Hardware

Graphics card cracks passwords 25 times faster

Russian company Elcomsoft has released a new version of its flagship Elcomsoft Distributed Password Recovery software that now leverages on GPU hardware acceleration to crack Windows NTLM passwords up to 25 times faster than previously possible using the highest-end desktop PC.

Russian company Elcomsoft has released a new version of its flagship Elcomsoft Distributed Password Recovery software that leverages on GPU hardware acceleration to crack Windows NTLM passwords up to 25 times faster than previously possible using the highest-end desktop PC.

Using a GeForce 8 graphics card via Nvidia's CUDA framework, cracking an eight-character Windows password now takes only three to five days, instead of two months. It is expected that multiple computers can be combined in a cluster to increase the throughput even further.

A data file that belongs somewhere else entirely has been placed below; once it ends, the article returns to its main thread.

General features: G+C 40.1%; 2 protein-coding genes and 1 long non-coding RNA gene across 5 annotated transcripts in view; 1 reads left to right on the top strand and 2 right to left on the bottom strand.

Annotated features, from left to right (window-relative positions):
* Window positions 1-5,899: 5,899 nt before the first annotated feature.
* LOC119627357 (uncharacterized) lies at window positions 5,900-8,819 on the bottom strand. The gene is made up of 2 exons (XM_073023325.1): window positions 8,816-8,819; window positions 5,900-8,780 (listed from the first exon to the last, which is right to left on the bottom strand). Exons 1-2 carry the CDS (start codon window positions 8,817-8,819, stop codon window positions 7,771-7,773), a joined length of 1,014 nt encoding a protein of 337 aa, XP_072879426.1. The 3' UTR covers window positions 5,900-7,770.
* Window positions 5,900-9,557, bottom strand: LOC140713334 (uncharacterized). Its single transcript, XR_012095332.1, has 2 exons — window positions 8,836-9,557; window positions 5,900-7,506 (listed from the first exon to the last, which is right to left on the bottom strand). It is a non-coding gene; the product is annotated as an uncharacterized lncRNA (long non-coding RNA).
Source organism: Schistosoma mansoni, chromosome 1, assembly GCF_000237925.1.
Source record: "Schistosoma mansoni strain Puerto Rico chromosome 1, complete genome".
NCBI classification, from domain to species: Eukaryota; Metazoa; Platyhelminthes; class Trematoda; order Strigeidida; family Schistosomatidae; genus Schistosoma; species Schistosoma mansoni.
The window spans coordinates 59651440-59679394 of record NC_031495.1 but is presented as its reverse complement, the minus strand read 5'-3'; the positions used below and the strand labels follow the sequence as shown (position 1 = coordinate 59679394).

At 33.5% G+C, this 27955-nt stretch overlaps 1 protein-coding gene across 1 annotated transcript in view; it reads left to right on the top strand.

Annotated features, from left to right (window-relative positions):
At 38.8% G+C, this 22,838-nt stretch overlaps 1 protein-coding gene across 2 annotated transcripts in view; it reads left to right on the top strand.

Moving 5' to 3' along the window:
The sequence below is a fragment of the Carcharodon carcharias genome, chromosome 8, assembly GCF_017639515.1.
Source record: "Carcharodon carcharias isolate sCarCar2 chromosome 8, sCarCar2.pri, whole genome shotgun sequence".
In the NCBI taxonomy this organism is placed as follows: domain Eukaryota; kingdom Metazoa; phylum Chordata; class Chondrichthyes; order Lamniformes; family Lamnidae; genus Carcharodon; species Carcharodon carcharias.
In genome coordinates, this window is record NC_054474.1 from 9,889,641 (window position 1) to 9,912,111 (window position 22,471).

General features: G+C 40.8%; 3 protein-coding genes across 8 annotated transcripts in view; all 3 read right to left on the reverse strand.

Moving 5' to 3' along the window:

Excerpt from heise Security:

The Compute Unified Device Architecture (CUDA) framework allows high-performance tasks to be outsourced to the graphics card. In particular, tasks that can be highly parallelized are especially suitable for modern graphics cards like Nvidia's, with its 128 stream processors. GPUs do not handle floating-point calculations as accurately as CPUs, which is why they are not as suitable for such applications as climate modelling, but they are adept at the high precision fixed-point arithmetic that is used in encryption.

You can check out Elcomsoft's press release here. (pdf)

Elcomsoft has announced that it will be incorporating this patent-pending technology into its entire family of enterprise password recovery applications, using up to four separate video cards that are supported by high-end PC motherboards.

Folks, we're not even talking about quantum computing yet. Is there really such a thing as "unbreakable" encryption?

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About

Paul Mah is a writer and blogger who lives in Singapore, where he has worked for a number of years in various capacities within the IT industry. Paul enjoys tinkering with tech gadgets, smartphones, and networking devices.

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